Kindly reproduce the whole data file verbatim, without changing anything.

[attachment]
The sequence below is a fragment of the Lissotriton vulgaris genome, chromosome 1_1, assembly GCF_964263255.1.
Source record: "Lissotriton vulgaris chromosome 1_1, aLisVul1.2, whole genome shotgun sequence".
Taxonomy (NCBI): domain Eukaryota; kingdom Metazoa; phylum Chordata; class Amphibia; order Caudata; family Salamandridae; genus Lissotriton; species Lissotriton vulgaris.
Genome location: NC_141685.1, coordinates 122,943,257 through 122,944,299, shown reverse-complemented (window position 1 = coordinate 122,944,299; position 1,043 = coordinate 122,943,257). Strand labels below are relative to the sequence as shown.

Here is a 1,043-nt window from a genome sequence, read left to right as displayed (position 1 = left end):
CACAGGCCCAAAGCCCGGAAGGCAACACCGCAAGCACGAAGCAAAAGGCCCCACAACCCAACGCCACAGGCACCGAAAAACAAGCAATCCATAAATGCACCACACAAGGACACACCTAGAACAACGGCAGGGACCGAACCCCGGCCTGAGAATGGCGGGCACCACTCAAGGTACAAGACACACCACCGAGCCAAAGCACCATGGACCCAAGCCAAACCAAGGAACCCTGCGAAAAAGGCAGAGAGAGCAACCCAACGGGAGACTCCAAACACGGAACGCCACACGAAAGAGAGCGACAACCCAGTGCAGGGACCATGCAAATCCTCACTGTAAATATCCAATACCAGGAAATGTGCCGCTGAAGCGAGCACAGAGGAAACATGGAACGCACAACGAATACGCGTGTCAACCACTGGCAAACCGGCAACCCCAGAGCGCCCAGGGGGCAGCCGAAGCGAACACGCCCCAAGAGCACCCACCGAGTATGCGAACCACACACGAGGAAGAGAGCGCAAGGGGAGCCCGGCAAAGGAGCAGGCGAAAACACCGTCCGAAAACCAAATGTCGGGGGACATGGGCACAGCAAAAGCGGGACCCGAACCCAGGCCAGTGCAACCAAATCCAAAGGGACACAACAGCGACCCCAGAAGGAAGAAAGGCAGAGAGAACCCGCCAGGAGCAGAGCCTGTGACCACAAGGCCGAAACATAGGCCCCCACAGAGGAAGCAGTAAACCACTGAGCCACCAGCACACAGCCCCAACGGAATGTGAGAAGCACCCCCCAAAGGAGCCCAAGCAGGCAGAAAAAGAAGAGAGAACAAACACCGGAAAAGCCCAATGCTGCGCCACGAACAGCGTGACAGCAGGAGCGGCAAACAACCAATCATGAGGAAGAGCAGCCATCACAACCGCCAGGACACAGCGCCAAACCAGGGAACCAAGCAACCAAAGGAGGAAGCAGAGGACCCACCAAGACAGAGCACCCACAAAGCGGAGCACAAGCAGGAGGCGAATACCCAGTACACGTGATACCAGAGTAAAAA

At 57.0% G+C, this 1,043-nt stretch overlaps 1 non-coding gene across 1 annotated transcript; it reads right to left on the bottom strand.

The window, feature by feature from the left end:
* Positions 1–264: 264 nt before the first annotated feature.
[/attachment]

The sequence below is a fragment of the Lissotriton vulgaris genome, chromosome 1_1, assembly GCF_964263255.1.
Source record: "Lissotriton vulgaris chromosome 1_1, aLisVul1.2, whole genome shotgun sequence".
Taxonomy (NCBI): domain Eukaryota; kingdom Metazoa; phylum Chordata; class Amphibia; order Caudata; family Salamandridae; genus Lissotriton; species Lissotriton vulgaris.
Genome location: NC_141685.1, coordinates 122,943,257 through 122,944,299, shown reverse-complemented (window position 1 = coordinate 122,944,299; position 1,043 = coordinate 122,943,257). Strand labels below are relative to the sequence as shown.

Here is a 1,043-nt window from a genome sequence, read left to right as displayed (position 1 = left end):
CACAGGCCCAAAGCCCGGAAGGCAACACCGCAAGCACGAAGCAAAAGGCCCCACAACCCAACGCCACAGGCACCGAAAAACAAGCAATCCATAAATGCACCACACAAGGACACACCTAGAACAACGGCAGGGACCGAACCCCGGCCTGAGAATGGCGGGCACCACTCAAGGTACAAGACACACCACCGAGCCAAAGCACCATGGACCCAAGCCAAACCAAGGAACCCTGCGAAAAAGGCAGAGAGAGCAACCCAACGGGAGACTCCAAACACGGAACGCCACACGAAAGAGAGCGACAACCCAGTGCAGGGACCATGCAAATCCTCACTGTAAATATCCAATACCAGGAAATGTGCCGCTGAAGCGAGCACAGAGGAAACATGGAACGCACAACGAATACGCGTGTCAACCACTGGCAAACCGGCAACCCCAGAGCGCCCAGGGGGCAGCCGAAGCGAACACGCCCCAAGAGCACCCACCGAGTATGCGAACCACACACGAGGAAGAGAGCGCAAGGGGAGCCCGGCAAAGGAGCAGGCGAAAACACCGTCCGAAAACCAAATGTCGGGGGACATGGGCACAGCAAAAGCGGGACCCGAACCCAGGCCAGTGCAACCAAATCCAAAGGGACACAACAGCGACCCCAGAAGGAAGAAAGGCAGAGAGAACCCGCCAGGAGCAGAGCCTGTGACCACAAGGCCGAAACATAGGCCCCCACAGAGGAAGCAGTAAACCACTGAGCCACCAGCACACAGCCCCAACGGAATGTGAGAAGCACCCCCCAAAGGAGCCCAAGCAGGCAGAAAAAGAAGAGAGAACAAACACCGGAAAAGCCCAATGCTGCGCCACGAACAGCGTGACAGCAGGAGCGGCAAACAACCAATCATGAGGAAGAGCAGCCATCACAACCGCCAGGACACAGCGCCAAACCAGGGAACCAAGCAACCAAAGGAGGAAGCAGAGGACCCACCAAGACAGAGCACCCACAAAGCGGAGCACAAGCAGGAGGCGAATACCCAGTACACGTGATACCAGAGTAAAAA

At 57.0% G+C, this 1,043-nt stretch overlaps 1 non-coding gene across 1 annotated transcript; it reads right to left on the bottom strand.

The window, feature by feature from the left end:
* Positions 1–264: 264 nt before the first annotated feature.